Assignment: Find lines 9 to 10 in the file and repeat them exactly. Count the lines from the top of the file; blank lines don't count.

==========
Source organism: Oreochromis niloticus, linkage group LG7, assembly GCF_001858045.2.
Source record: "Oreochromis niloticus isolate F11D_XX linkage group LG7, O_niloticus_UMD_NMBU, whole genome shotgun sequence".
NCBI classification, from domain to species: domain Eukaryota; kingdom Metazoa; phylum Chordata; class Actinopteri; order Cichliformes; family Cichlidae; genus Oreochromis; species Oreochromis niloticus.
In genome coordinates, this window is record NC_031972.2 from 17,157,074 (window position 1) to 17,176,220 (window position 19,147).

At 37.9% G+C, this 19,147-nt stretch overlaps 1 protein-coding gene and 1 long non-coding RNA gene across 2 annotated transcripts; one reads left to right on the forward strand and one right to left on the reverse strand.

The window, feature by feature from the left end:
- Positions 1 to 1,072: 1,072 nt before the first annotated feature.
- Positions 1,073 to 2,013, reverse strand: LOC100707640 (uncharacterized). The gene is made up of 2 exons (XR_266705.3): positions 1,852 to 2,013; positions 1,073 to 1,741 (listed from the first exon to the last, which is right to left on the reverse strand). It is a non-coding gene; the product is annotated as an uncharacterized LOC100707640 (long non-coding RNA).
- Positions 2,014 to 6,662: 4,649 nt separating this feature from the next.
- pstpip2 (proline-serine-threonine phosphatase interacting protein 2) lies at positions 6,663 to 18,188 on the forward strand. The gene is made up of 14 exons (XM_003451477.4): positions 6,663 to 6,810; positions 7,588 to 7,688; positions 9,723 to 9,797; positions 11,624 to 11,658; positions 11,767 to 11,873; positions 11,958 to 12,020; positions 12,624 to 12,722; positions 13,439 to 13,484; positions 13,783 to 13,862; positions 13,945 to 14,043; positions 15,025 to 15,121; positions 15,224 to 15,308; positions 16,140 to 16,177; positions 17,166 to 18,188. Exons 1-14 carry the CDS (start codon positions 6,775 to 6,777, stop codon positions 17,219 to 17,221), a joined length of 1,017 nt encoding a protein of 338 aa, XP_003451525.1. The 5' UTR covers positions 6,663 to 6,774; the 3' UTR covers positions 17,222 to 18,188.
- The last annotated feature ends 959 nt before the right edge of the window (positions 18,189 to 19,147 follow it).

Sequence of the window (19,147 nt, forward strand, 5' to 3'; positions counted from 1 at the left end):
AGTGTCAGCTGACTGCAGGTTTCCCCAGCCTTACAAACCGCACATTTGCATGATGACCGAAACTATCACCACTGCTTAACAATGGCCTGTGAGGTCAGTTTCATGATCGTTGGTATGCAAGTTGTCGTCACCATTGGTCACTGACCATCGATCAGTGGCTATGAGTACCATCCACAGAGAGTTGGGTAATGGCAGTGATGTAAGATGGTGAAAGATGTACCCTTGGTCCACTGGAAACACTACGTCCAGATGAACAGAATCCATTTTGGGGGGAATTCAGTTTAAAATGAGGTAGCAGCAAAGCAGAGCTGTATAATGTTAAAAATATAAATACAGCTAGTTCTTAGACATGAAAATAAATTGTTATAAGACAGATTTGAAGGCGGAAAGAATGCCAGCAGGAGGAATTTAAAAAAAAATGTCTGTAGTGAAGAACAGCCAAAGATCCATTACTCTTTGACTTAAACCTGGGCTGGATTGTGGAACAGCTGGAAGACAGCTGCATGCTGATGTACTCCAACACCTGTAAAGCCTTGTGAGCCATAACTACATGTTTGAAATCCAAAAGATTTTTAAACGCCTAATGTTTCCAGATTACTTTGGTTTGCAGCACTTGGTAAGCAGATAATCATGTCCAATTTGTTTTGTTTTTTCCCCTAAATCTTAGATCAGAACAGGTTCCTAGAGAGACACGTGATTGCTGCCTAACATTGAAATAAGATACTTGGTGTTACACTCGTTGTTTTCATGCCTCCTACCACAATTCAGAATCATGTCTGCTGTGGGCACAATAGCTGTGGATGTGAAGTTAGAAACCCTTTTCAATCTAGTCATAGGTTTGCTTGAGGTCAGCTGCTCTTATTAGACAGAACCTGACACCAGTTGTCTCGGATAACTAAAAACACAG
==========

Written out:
- Positions 2,014 to 6,662: 4,649 nt separating this feature from the next.
- pstpip2 (proline-serine-threonine phosphatase interacting protein 2) lies at positions 6,663 to 18,188 on the forward strand. The gene is made up of 14 exons (XM_003451477.4): positions 6,663 to 6,810; positions 7,588 to 7,688; positions 9,723 to 9,797; positions 11,624 to 11,658; positions 11,767 to 11,873; positions 11,958 to 12,020; positions 12,624 to 12,722; positions 13,439 to 13,484; positions 13,783 to 13,862; positions 13,945 to 14,043; positions 15,025 to 15,121; positions 15,224 to 15,308; positions 16,140 to 16,177; positions 17,166 to 18,188. Exons 1-14 carry the CDS (start codon positions 6,775 to 6,777, stop codon positions 17,219 to 17,221), a joined length of 1,017 nt encoding a protein of 338 aa, XP_003451525.1. The 5' UTR covers positions 6,663 to 6,774; the 3' UTR covers positions 17,222 to 18,188.